That’s why I set a new goal in my life: to avoid overthinking. I know that an action as instinctive and innate as that won’t go away from one day to the other, but I am patient and I know how to shape myself into what I want to be. So I created three baby steps to measure and control how I change myself and become someone who does not overthink all the time.

The first of these steps is to block all thinking about past deeds. Like if I send a message to someone that is not intimate to me; my natural reaction would be to start freaking out that maybe I crossed a line that I had no right to cross, or that I am annoying the person, or that I was inconvenient or, worse, rude. Now, when I realize I am freaking out, I block all of it and say to myself: “I have every right in the world to send a message to whomever I please. I am not responsible for what they will infer from my words. And whatever their reaction is, I am sure that I can deal with it.” The immediate effect: slower heart rate.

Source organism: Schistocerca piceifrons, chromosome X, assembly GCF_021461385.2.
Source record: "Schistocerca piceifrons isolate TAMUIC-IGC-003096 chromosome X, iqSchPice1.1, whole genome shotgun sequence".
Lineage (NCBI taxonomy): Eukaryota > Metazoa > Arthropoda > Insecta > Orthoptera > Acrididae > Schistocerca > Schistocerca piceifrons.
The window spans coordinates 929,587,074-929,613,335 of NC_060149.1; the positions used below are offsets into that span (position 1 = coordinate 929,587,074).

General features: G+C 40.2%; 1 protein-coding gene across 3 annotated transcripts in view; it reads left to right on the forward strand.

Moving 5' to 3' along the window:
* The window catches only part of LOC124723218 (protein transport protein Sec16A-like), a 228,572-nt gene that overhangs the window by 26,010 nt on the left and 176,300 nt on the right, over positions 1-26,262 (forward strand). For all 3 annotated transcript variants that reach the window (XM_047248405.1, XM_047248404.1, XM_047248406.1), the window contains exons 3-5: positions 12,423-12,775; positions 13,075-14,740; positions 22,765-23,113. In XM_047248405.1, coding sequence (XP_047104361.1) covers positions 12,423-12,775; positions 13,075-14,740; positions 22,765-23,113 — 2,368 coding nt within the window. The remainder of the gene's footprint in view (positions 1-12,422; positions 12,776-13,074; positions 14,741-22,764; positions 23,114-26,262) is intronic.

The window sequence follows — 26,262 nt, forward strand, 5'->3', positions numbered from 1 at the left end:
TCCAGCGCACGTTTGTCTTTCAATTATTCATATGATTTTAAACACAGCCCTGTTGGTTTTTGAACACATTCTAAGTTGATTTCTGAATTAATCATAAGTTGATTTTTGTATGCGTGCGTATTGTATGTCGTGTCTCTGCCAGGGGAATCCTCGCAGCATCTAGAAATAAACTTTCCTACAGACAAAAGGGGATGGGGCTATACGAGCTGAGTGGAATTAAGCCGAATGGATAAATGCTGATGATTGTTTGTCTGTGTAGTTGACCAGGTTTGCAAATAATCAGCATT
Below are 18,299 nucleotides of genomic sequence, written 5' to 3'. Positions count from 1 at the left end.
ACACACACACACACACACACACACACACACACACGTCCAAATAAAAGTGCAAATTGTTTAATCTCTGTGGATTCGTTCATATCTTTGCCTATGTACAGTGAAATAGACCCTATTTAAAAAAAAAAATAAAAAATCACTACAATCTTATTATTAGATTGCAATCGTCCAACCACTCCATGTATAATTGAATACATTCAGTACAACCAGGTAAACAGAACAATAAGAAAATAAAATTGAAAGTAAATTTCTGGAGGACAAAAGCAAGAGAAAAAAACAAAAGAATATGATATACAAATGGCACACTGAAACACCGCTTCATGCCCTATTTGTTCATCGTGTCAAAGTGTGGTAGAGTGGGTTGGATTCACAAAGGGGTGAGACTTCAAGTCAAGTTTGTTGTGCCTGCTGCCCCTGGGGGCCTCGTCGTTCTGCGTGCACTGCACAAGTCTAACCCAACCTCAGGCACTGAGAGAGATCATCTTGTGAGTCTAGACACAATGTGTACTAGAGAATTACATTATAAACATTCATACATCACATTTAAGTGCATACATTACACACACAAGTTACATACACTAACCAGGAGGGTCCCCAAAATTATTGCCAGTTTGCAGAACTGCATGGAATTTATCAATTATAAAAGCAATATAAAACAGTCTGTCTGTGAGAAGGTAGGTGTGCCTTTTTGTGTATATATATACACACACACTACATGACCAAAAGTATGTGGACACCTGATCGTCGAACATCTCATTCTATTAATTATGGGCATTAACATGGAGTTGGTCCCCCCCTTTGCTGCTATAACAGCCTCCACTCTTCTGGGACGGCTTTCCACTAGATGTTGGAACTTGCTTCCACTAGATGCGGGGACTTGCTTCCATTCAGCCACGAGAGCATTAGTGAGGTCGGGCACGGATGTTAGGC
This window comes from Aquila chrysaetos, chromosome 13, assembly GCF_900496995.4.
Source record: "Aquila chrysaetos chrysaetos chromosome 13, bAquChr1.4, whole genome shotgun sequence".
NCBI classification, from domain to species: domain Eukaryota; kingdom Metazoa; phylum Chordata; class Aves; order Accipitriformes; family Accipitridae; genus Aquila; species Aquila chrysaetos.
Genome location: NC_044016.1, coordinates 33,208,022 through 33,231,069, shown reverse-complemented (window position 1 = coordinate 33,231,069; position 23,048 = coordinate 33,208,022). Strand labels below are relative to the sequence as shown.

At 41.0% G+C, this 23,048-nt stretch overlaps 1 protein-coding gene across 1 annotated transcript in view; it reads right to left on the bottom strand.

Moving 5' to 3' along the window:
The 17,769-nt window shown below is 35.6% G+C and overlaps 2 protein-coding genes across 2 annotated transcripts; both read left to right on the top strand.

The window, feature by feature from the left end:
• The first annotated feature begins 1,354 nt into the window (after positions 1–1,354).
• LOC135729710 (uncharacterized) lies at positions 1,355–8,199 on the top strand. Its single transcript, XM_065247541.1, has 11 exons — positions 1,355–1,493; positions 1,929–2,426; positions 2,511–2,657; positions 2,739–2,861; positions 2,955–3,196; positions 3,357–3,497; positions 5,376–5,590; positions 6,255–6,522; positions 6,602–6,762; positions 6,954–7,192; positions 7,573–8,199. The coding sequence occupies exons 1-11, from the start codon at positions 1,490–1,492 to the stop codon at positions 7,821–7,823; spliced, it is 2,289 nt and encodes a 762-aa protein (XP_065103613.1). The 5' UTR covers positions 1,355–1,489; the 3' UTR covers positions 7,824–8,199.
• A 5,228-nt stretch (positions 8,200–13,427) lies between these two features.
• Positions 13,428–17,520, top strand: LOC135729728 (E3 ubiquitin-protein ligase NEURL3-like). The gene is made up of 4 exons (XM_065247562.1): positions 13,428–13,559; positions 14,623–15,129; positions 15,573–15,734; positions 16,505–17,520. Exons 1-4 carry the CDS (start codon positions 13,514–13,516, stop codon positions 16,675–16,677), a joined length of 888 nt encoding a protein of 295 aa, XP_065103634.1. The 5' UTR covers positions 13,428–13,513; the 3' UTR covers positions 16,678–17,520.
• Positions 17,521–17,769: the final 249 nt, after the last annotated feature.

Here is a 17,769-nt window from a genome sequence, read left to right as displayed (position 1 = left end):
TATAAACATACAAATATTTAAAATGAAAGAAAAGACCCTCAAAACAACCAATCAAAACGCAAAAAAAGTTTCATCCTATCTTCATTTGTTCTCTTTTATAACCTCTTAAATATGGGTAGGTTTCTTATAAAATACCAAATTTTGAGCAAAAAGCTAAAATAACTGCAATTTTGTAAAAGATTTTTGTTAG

The second baby step is to nurture the effort to not judge and never assume. Let me give you an example, so you can understand what I mean: before, when I saw a handsome man, my first thought was: “he’s a heart-breaker.” I would avoid him because of that, and distrust him from the start. Now, when I realize I had this kind of thought, I backtrack and think to myself: “as every other person in the world, I bet he has an interesting story, and I am willing to hear it before forming an image of who he is.” Because of that technique, I got to know a whole bunch of new life stories that fascinated and inspired me.

And the third baby step is that, unless I already have plans, I won’t refuse any invitation. I started following that premise a month ago, in December, and what a change! I go out more often than ever before, and have fun every single time. Ok, not always. Sometimes I feel awkward or realize that I am not in a festive mood. But even when that happens, I am still glad I went out, because at least I won’t have to wonder what it would have been like if I had gone. Besides, I already know how it is to stay home, tucked safely in my bed, and what’s the point of it all if you just do what you already know how to do?